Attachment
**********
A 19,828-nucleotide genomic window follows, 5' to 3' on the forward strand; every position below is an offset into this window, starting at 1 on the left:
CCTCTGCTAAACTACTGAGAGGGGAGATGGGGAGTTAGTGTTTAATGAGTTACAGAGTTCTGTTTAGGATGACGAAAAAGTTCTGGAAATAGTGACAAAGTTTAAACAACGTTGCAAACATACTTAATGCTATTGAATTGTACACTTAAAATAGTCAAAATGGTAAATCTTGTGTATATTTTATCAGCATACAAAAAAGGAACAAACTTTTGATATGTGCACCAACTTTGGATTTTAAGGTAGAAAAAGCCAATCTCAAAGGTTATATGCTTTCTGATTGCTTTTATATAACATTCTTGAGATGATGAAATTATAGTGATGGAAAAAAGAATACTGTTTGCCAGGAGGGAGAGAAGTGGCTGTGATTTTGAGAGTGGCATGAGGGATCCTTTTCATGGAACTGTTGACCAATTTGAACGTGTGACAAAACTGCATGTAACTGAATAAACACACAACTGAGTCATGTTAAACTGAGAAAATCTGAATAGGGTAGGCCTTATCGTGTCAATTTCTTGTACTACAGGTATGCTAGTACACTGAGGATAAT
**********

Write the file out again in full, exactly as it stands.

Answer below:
A 19,828-nucleotide genomic window follows, 5' to 3' on the forward strand; every position below is an offset into this window, starting at 1 on the left:
CCTCTGCTAAACTACTGAGAGGGGAGATGGGGAGTTAGTGTTTAATGAGTTACAGAGTTCTGTTTAGGATGACGAAAAAGTTCTGGAAATAGTGACAAAGTTTAAACAACGTTGCAAACATACTTAATGCTATTGAATTGTACACTTAAAATAGTCAAAATGGTAAATCTTGTGTATATTTTATCAGCATACAAAAAAGGAACAAACTTTTGATATGTGCACCAACTTTGGATTTTAAGGTAGAAAAAGCCAATCTCAAAGGTTATATGCTTTCTGATTGCTTTTATATAACATTCTTGAGATGATGAAATTATAGTGATGGAAAAAAGAATACTGTTTGCCAGGAGGGAGAGAAGTGGCTGTGATTTTGAGAGTGGCATGAGGGATCCTTTTCATGGAACTGTTGACCAATTTGAACGTGTGACAAAACTGCATGTAACTGAATAAACACACAACTGAGTCATGTTAAACTGAGAAAATCTGAATAGGGTAGGCCTTATCGTGTCAATTTCTTGTACTACAGGTATGCTAGTACACTGAGGATAAT